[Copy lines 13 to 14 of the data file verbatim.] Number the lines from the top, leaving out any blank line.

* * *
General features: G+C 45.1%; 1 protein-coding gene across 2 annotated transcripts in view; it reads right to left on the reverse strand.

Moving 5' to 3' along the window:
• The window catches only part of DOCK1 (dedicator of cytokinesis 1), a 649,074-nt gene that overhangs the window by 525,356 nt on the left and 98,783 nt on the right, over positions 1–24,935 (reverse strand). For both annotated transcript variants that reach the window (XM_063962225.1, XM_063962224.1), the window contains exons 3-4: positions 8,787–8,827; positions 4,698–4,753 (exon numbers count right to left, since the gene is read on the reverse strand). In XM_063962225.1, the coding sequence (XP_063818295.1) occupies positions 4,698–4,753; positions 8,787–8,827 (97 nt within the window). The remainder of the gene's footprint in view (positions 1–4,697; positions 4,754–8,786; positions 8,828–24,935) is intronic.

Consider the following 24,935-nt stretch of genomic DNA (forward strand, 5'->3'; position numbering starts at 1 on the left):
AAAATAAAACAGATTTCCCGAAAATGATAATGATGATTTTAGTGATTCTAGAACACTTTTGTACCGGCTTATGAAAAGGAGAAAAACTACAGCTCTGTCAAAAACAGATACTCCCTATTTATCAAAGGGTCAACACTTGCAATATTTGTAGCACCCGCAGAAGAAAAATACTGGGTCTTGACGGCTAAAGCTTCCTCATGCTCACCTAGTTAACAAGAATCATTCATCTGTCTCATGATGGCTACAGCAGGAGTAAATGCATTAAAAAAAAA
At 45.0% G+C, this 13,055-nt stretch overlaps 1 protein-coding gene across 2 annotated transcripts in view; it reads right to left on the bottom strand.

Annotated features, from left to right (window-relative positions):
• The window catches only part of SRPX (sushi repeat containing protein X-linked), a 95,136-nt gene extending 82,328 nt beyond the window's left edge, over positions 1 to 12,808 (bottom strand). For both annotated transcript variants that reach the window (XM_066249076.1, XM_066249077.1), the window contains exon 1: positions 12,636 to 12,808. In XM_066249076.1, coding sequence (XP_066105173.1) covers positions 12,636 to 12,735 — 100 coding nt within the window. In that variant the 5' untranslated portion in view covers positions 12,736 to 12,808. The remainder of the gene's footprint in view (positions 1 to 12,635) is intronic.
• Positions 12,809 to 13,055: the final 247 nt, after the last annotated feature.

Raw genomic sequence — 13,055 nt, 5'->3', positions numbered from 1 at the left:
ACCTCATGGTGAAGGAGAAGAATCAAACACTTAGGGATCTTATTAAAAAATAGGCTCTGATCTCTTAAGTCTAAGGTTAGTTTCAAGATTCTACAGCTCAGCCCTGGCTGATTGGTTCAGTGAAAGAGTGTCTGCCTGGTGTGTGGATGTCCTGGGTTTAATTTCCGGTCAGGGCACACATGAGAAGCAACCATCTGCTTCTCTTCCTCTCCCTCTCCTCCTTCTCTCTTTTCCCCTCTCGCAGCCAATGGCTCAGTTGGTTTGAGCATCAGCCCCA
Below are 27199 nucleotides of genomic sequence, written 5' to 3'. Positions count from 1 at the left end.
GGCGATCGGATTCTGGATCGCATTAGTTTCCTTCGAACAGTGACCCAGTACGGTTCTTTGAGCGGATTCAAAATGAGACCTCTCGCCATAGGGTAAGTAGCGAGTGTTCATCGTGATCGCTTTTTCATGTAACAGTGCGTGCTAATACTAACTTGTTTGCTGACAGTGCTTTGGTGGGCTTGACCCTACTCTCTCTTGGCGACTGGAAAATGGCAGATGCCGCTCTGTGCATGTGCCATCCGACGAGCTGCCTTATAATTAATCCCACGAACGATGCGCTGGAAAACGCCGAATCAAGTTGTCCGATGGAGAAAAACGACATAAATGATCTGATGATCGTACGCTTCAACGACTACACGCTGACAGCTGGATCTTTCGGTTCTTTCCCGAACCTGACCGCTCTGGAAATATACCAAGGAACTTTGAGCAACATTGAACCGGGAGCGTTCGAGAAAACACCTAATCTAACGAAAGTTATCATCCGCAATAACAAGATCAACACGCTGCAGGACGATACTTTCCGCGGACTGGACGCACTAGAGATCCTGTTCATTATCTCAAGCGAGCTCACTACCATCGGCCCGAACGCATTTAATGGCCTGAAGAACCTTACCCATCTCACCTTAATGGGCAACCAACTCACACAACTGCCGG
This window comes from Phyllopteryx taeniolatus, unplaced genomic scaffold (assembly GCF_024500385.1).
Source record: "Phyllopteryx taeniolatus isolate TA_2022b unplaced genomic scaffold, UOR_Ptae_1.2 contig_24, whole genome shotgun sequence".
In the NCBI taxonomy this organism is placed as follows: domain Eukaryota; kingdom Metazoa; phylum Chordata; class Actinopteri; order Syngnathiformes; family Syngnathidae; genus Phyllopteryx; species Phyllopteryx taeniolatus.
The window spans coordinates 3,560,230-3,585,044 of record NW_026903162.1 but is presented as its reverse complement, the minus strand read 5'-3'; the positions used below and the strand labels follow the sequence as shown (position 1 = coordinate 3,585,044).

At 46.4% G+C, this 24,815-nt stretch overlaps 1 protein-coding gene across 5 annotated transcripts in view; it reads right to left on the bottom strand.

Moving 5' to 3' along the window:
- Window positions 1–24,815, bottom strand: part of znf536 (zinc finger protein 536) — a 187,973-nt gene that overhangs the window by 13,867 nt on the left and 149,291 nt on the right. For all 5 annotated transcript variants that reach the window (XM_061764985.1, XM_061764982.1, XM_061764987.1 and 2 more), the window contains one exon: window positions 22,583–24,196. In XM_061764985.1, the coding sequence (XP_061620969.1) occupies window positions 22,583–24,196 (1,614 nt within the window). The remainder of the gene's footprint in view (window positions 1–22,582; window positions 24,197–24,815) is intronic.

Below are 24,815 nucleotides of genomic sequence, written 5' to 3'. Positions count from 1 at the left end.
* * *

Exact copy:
GGCGATCGGATTCTGGATCGCATTAGTTTCCTTCGAACAGTGACCCAGTACGGTTCTTTGAGCGGATTCAAAATGAGACCTCTCGCCATAGGGTAAGTAGCGAGTGTTCATCGTGATCGCTTTTTCATGTAACAGTGCGTGCTAATACTAACTTGTTTGCTGACAGTGCTTTGGTGGGCTTGACCCTACTCTCTCTTGGCGACTGGAAAATGGCAGATGCCGCTCTGTGCATGTGCCATCCGACGAGCTGCCTTATAATTAATCCCACGAACGATGCGCTGGAAAACGCCGAATCAAGTTGTCCGATGGAGAAAAACGACATAAATGATCTGATGATCGTACGCTTCAACGACTACACGCTGACAGCTGGATCTTTCGGTTCTTTCCCGAACCTGACCGCTCTGGAAATATACCAAGGAACTTTGAGCAACATTGAACCGGGAGCGTTCGAGAAAACACCTAATCTAACGAAAGTTATCATCCGCAATAACAAGATCAACACGCTGCAGGACGATACTTTCCGCGGACTGGACGCACTAGAGATCCTGTTCATTATCTCAAGCGAGCTCACTACCATCGGCCCGAACGCATTTAATGGCCTGAAGAACCTTACCCATCTCACCTTAATGGGCAACCAACTCACACAACTGCCGG
This window comes from Phyllopteryx taeniolatus, unplaced genomic scaffold (assembly GCF_024500385.1).